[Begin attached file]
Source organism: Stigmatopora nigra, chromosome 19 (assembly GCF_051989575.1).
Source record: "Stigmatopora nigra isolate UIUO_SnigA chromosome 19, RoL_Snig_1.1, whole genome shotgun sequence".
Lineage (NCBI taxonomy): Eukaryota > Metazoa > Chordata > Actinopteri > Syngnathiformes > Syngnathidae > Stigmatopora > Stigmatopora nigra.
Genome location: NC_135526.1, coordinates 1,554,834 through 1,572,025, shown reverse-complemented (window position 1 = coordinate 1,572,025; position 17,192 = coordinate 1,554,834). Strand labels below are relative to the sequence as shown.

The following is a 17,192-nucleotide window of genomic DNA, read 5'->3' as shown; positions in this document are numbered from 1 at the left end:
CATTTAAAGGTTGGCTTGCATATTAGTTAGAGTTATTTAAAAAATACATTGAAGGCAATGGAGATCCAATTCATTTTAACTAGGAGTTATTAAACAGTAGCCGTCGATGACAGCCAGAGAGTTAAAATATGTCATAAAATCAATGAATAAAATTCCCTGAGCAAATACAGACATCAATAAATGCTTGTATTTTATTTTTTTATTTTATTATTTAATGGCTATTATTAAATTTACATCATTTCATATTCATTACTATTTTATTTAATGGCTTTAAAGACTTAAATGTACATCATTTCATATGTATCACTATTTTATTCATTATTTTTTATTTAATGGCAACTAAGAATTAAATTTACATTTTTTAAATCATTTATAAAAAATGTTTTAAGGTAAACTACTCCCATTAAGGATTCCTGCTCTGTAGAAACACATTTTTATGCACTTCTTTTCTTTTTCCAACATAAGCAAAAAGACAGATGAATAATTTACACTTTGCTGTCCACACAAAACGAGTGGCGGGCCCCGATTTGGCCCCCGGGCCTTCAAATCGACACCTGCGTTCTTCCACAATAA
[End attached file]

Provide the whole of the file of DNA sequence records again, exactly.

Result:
Source organism: Stigmatopora nigra, chromosome 19 (assembly GCF_051989575.1).
Source record: "Stigmatopora nigra isolate UIUO_SnigA chromosome 19, RoL_Snig_1.1, whole genome shotgun sequence".
Lineage (NCBI taxonomy): Eukaryota > Metazoa > Chordata > Actinopteri > Syngnathiformes > Syngnathidae > Stigmatopora > Stigmatopora nigra.
Genome location: NC_135526.1, coordinates 1,554,834 through 1,572,025, shown reverse-complemented (window position 1 = coordinate 1,572,025; position 17,192 = coordinate 1,554,834). Strand labels below are relative to the sequence as shown.

The following is a 17,192-nucleotide window of genomic DNA, read 5'->3' as shown; positions in this document are numbered from 1 at the left end:
CATTTAAAGGTTGGCTTGCATATTAGTTAGAGTTATTTAAAAAATACATTGAAGGCAATGGAGATCCAATTCATTTTAACTAGGAGTTATTAAACAGTAGCCGTCGATGACAGCCAGAGAGTTAAAATATGTCATAAAATCAATGAATAAAATTCCCTGAGCAAATACAGACATCAATAAATGCTTGTATTTTATTTTTTTATTTTATTATTTAATGGCTATTATTAAATTTACATCATTTCATATTCATTACTATTTTATTTAATGGCTTTAAAGACTTAAATGTACATCATTTCATATGTATCACTATTTTATTCATTATTTTTTATTTAATGGCAACTAAGAATTAAATTTACATTTTTTAAATCATTTATAAAAAATGTTTTAAGGTAAACTACTCCCATTAAGGATTCCTGCTCTGTAGAAACACATTTTTATGCACTTCTTTTCTTTTTCCAACATAAGCAAAAAGACAGATGAATAATTTACACTTTGCTGTCCACACAAAACGAGTGGCGGGCCCCGATTTGGCCCCCGGGCCTTCAAATCGACACCTGCGTTCTTCCACAATAA